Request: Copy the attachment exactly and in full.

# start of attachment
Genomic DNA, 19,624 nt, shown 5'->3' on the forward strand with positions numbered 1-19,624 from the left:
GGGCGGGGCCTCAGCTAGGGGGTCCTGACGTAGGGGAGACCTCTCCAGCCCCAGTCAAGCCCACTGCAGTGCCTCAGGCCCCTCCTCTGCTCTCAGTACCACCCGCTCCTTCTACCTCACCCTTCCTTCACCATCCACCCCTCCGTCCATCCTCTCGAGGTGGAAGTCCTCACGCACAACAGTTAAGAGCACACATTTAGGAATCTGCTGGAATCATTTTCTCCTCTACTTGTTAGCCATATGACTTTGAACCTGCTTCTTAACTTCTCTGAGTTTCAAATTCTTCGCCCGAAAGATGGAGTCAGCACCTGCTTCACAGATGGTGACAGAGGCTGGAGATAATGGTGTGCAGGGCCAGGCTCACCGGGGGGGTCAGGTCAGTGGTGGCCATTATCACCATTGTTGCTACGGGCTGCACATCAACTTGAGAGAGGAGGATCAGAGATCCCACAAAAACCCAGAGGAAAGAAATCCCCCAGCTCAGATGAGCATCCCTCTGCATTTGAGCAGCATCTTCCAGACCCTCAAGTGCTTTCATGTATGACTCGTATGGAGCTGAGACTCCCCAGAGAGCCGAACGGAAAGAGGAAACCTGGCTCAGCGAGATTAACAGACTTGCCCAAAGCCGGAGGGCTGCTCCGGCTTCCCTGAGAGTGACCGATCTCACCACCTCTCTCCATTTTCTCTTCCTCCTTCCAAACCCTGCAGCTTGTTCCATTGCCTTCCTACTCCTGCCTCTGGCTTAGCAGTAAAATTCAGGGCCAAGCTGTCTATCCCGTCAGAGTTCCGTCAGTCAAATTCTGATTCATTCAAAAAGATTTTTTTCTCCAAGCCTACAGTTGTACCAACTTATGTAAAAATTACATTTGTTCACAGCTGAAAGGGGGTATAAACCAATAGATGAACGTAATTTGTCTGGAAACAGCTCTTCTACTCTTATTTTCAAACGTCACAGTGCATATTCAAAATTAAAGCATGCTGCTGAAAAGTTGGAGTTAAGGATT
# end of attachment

Genomic DNA, 19,624 nt, shown 5'->3' on the forward strand with positions numbered 1-19,624 from the left:
GGGCGGGGCCTCAGCTAGGGGGTCCTGACGTAGGGGAGACCTCTCCAGCCCCAGTCAAGCCCACTGCAGTGCCTCAGGCCCCTCCTCTGCTCTCAGTACCACCCGCTCCTTCTACCTCACCCTTCCTTCACCATCCACCCCTCCGTCCATCCTCTCGAGGTGGAAGTCCTCACGCACAACAGTTAAGAGCACACATTTAGGAATCTGCTGGAATCATTTTCTCCTCTACTTGTTAGCCATATGACTTTGAACCTGCTTCTTAACTTCTCTGAGTTTCAAATTCTTCGCCCGAAAGATGGAGTCAGCACCTGCTTCACAGATGGTGACAGAGGCTGGAGATAATGGTGTGCAGGGCCAGGCTCACCGGGGGGGTCAGGTCAGTGGTGGCCATTATCACCATTGTTGCTACGGGCTGCACATCAACTTGAGAGAGGAGGATCAGAGATCCCACAAAAACCCAGAGGAAAGAAATCCCCCAGCTCAGATGAGCATCCCTCTGCATTTGAGCAGCATCTTCCAGACCCTCAAGTGCTTTCATGTATGACTCGTATGGAGCTGAGACTCCCCAGAGAGCCGAACGGAAAGAGGAAACCTGGCTCAGCGAGATTAACAGACTTGCCCAAAGCCGGAGGGCTGCTCCGGCTTCCCTGAGAGTGACCGATCTCACCACCTCTCTCCATTTTCTCTTCCTCCTTCCAAACCCTGCAGCTTGTTCCATTGCCTTCCTACTCCTGCCTCTGGCTTAGCAGTAAAATTCAGGGCCAAGCTGTCTATCCCGTCAGAGTTCCGTCAGTCAAATTCTGATTCATTCAAAAAGATTTTTTTCTCCAAGCCTACAGTTGTACCAACTTATGTAAAAATTACATTTGTTCACAGCTGAAAGGGGGTATAAACCAATAGATGAACGTAATTTGTCTGGAAACAGCTCTTCTACTCTTATTTTCAAACGTCACAGTGCATATTCAAAATTAAAGCATGCTGCTGAAAAGTTGGAGTTAAGGATT